There was a big article on the front page of the January 6thDaily Courier, “Council approves cellular tower in northwest GP.” www.thedailycourier.com/articles/2011/01/06/community/news01.txt In it, reporter Jim Moore managed to wring every drop of drama out of this hearing in the January 5th meeting–and leave it out. You’d never know, by reading the article, what the real issue was for the Peaceful Pink People who opposed the cell tower. The only way to catch all the drama is to watch it on RVTV Channel 14 (roguetv.org), or on your computer at http://www.grantspassoregon.gov/Index.aspx?page=1449 .
The organizers of the Peaceful Pink People had been out at the Growers’ Market on their last day of the season and elsewhere through December, passing out links to a website on the supposedly awful health effects of cell tower transmissions, and asking people to show up for the meeting: they got a full chamber and about 20 ended up speaking. Their supporters got a shock at the beginning of the land use hearing, when the rules were laid out: they were to speak only to the criteria in the code, and the Council was forbidden to consider health effects, by FCC rule.
(Mayor Murphy also cautioned the supporters of the Pink People that audience demonstrations were forbidden, but failed to point out that applause was a demonstration. After several cautions from the Mayor when applause broke out, Councilor Lily Morgan pointed out that he had not said that clapping is a demonstration, and he finally made it clear.)
The appellants knew the criteria, and they spoke only to the criteria that the Council could consider: that AT&T could not sufficiently mitigate the appearance of the tower; that they could co-locate it on another tower in the area; and that the city code for business parks does not allow any structure over 45 feet.
This made for a lot of dramatic speaking about the possibility of this awful eyesore within sight of an elementary school, a neighborhood, and the freeway exit into town. In public testimony, Gordie De Young pointed out several other tall eyesores within a couple blocks, including an exceedingly tall and ugly sign at a closed gas station on the freeway entrance itself that, it turned out, houses cell antennas, so it can’t be taken down.
AT&T gave the Council several options for mitigating the appearance, one of which was to make the tower only 65 feet rather than 90 feet, not allowing for co-locating future antennas on it as the code prefers; they could add a shroud it to make it look like a fat flag pole, or build it to look like an artificial conifer. (Someone later said that he doesn’t like artificial Christmas trees, and he doesn’t want to see one 65 feet tall in front of his house.) They showed that the towers surrounding the area where they want to improve coverage, on the freeway north and south of the north entrance/exit ramps, would not work for it, and that the tower within the area does not allow for co-location. It was eventually pointed out that city code contemplates that cell towers would certainly be taller than 45 feet and allows them up to 125 feet.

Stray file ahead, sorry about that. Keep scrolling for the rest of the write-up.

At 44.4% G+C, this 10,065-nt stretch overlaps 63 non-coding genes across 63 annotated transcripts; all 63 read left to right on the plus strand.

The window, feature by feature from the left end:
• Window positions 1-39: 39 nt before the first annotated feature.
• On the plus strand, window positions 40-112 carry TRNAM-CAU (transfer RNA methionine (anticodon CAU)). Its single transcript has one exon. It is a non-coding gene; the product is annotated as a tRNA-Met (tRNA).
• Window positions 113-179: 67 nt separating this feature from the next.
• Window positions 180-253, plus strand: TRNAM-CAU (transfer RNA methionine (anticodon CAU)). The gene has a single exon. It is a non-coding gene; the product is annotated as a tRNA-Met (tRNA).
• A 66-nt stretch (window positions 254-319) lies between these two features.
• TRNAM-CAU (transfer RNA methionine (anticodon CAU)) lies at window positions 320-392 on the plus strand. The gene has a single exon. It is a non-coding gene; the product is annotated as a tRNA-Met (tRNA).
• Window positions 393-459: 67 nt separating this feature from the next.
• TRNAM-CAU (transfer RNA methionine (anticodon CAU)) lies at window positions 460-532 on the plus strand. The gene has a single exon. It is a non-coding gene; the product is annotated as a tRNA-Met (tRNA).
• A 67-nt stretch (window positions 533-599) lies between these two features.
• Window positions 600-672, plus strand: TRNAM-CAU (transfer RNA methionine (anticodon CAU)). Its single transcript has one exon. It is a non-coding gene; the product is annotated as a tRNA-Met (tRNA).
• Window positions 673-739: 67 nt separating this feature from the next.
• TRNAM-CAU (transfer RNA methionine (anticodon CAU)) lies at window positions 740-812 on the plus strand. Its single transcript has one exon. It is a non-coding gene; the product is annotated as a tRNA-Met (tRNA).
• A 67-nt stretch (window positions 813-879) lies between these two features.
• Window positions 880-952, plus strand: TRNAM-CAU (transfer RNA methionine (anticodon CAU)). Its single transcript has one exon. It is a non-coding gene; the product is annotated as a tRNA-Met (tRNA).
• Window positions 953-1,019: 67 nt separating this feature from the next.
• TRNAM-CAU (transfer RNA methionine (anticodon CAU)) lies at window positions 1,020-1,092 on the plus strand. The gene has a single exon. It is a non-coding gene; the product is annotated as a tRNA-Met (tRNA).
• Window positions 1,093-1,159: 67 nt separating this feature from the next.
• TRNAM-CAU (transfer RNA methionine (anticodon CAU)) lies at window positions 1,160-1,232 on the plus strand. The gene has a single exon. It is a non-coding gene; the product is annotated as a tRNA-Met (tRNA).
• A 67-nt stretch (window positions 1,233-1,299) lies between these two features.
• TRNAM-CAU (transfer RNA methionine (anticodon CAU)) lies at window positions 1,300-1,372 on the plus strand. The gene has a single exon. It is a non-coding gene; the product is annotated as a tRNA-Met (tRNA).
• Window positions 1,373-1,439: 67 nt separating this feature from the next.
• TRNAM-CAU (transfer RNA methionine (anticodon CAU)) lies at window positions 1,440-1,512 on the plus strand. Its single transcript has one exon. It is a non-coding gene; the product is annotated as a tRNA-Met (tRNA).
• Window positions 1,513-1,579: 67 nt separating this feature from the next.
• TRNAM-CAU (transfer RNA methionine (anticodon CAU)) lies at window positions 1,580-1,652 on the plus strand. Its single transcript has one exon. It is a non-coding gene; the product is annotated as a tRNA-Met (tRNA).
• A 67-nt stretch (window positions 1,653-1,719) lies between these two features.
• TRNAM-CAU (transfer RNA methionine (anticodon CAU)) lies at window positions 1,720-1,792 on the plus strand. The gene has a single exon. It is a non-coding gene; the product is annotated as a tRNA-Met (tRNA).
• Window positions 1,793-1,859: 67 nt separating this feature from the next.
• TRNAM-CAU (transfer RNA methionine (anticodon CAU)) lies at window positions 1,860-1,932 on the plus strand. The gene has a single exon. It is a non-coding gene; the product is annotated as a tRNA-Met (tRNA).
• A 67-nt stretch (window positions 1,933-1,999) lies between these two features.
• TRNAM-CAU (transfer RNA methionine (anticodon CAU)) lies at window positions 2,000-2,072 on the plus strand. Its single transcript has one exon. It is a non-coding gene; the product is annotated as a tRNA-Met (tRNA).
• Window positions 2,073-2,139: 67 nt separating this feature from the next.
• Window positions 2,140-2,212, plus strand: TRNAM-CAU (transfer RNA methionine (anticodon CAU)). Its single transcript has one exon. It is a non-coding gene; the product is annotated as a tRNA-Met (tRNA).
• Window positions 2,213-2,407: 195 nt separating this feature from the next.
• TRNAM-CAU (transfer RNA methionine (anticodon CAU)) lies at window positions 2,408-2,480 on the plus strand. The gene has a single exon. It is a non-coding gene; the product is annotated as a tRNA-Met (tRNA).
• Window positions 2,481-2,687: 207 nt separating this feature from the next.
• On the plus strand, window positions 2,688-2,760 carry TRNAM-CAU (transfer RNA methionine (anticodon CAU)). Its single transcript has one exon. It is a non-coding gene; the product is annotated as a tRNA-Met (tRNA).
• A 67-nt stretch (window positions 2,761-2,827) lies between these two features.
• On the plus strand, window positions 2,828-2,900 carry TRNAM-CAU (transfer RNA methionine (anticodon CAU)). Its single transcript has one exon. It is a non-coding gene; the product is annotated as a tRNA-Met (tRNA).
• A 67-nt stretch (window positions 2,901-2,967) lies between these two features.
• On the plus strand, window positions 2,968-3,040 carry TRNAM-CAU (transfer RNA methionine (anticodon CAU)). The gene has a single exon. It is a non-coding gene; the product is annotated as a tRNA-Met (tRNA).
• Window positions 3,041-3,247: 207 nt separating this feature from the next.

Despite the fact that the Council could not legally consider health effects, several people had come to talk about them and did so, citing their right to free speech. So this writer got up toward the end of public testimony and pointed out that we are bathed in electromagnetic radiation from the sun, including radio waves, that these are radio waves, and we’ve had radio towers blasting for nearly 100 years without ill effects; that towers outside the area where AT&T wants to improve coverage could not work for them; that the contemplated shrouds would only make it more visually intrusive; and that we don’t have free speech in public meetings; we have to stick to agenda items and time limits.
AT&T’s rebuttal pointed out that the appellants hadn’t pointed out any specific co-location towers that could work (essentially asking that AT&T prove a negative) so the appellants had not made their case.
The real drama came in council deliberations and their votes. Councilor Dan DeYoung asked staff if we will be likely to see many more applications for cell towers. Yes we will; there are more electronic devices using them all the time, and only so many can use then at one time.
Chris Woodburn motioned that the tower be approved at 65 feet, not allowing co-location, but somewhat mitigating the eyesore. It got only two votes. The Pink People cheered, against the rules.
Councilor Morgan made a motion to deny the permit; after the City Attorney pointed out that it would be good to state her reasoning, she said that AT&T “hadn’t done enough” to find a better location. De Young gave similar reasoning: “it’s ugly;” it could work better visually elsewhere, maybe the opposite side of 7th Street. This motion got 4 votes for and 4 against; Mayor Murphy broke the tie and killed the motion, saying that “we don’t like the location” is not legal criteria, all of which had been met. The Pink People were confused.
Council President Woodburn was also confused by the votes of Councilors Don Reedy and Jim Williams on his motion, until Reedy pointed out that they wanted the 90 foot option with room for co-locating antennas, or we’d eventually end up with three 65-foot towers instead of one at 90 feet. After some negotiation with mikes off, Woodburn said that he and Rick Riker wouldn’t go for 90, so he made the motion for 65 feet again. Riker seconded; Williams and Reedy went along; the other four voted against, and it passed with the Mayor’s vote.
Jim Moore wrote, “As the tower’s opponents filed out of the Council Chamber, several were wondering aloud if and how they could appeal the council’s decision to Oregon’s Land Use Board of Appeals.” Too late for drama now; the real drama was in the hearing, in what the people came to talk about, but the Council couldn’t legally consider.